2018 Emerging Professionals Design Competition

2018 Jurors

Jon Allard, Assoc. AIA, EPN Chair
Susan Phillips-Hungerford, Assoc. AIA
Veronica Carter, Professor of Civil and Structural Engineering from NHTI

The AIANH Emerging Professionals Design Competition (formerly the AIANH Intern/Young Architect Design Competition) was created in 2003 to provide an opportunity for interns and young architectural professionals to strengthen their design skills, gain recognition, and assist a community with their design challenges. It is open to all architectural interns and architects within five years of registration living or working in New England. Participants do not need to be members of AIA.

2018 Competition Results

The 2018 design competition is centered around the current events involving the recent devastations due to various hurricanes and tropical storms. Although, New England is not generally known for being in a “disaster zone,” the possibility is still there. The focused location will be Old Harbor Waterfront in Portsmouth NH. Portsmouth NH is home to many businesses, both large and small, as well as over 21,000 residents. Recent initiatives have focused on bringing more affordable housing to the city of Portsmouth, and trying to keep people; working, playing and living…in Portsmouth. When the population of any city is increased, there is an increased need for protection if anything were to happen, that way the city will be more prepared. The competition will focus on Housing Resiliency while creating a Disaster-Resilient Community.

Scroll below to view the 2018 winners. 

Past Design Award Winners:

2008 | 2009 | 2010 | 2011 | 2012 | 2013 | 2014 | 2015 | 2016 | 2017


First Place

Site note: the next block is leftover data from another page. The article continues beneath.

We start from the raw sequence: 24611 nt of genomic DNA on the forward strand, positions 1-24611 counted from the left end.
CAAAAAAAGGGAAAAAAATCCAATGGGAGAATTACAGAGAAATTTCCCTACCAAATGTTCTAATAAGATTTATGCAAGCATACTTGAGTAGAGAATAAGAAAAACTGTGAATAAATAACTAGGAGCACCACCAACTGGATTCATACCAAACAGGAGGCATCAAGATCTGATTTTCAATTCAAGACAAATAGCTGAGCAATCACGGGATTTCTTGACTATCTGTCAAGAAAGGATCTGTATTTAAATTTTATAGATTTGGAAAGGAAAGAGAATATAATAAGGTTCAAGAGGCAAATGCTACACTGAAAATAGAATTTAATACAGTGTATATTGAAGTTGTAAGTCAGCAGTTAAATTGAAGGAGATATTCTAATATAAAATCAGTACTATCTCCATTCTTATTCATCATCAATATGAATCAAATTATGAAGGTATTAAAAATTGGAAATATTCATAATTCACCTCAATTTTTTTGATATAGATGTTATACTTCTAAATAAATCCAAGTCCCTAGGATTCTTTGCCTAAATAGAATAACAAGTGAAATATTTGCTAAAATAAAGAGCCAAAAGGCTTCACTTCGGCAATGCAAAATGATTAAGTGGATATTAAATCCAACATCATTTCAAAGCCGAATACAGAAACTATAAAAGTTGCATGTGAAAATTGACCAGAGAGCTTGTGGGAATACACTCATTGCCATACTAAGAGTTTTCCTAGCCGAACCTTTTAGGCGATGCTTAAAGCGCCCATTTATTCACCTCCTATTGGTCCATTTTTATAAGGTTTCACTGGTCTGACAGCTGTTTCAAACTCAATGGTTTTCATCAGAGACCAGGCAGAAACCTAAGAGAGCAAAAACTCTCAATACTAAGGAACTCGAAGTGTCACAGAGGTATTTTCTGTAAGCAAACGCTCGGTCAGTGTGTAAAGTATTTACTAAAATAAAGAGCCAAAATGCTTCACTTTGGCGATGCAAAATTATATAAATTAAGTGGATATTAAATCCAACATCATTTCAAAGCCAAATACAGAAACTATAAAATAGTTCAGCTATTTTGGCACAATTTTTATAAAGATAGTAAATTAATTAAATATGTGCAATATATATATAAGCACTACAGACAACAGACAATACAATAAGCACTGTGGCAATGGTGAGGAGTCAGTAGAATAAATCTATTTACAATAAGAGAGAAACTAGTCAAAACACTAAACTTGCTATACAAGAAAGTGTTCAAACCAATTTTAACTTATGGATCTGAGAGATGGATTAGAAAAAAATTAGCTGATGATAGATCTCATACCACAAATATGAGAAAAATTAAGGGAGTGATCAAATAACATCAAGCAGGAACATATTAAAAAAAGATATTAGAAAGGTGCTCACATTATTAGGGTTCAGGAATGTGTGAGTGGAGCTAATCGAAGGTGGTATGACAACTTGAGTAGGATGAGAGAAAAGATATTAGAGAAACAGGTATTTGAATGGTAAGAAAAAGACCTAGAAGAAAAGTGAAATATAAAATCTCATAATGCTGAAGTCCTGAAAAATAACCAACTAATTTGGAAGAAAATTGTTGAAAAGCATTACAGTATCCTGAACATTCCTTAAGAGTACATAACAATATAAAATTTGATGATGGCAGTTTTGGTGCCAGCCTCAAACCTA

Bow Street Apartments and Community Center

Brian Creamer

Jury Comments: This submission’s development plan focused on empowering and celebrating the artisans, architecture and context that exists in downtown Portsmouth. The jury found that the repurposing of an existing building along with the components of Resiliency and Sustainability is what makes this a great design. This submission’s main focus was resilience, whether it was disaster resilience, social resilience or health resilience, it was apparent that it was community driven. Affordable housing along with, maker-space, health clinic, green spaces, disaster relief master plan and sustainable living… gives this submission the cohesive design that the jury was looking for.

Second Place
Resilient Development for Old Harbor
Kim McCarthy AIA, Lavallee Brensinger Architects

Jury Comments: The jury found this submission’s cohesive design and attention to detail, rather unique. What intrigued us the most was the Tiny house living concept could be used both for affordable housing and emergency shelters. The modular design of the shipping containers along with garden spaces, green roof systems and solar arrays allow these communities to remain self sufficient even in a disaster.

Third Place

Caroline Morel, Dennis. Mires, P.A., The Architects

Jury Comments: This submission’s unique approach to Modular Urban Dwellings along with a Coastal Resilience Initiative, gave the jury something to talk about. The designer focused on the rising sea levels overtime and how the city could mitigate the effects of it. These M U D’s would be erected at the edge of advancing wetlands and ultimately carried to a new location via a “MUD HOPPER” in the event a disaster occurred. A true innovation to modular design.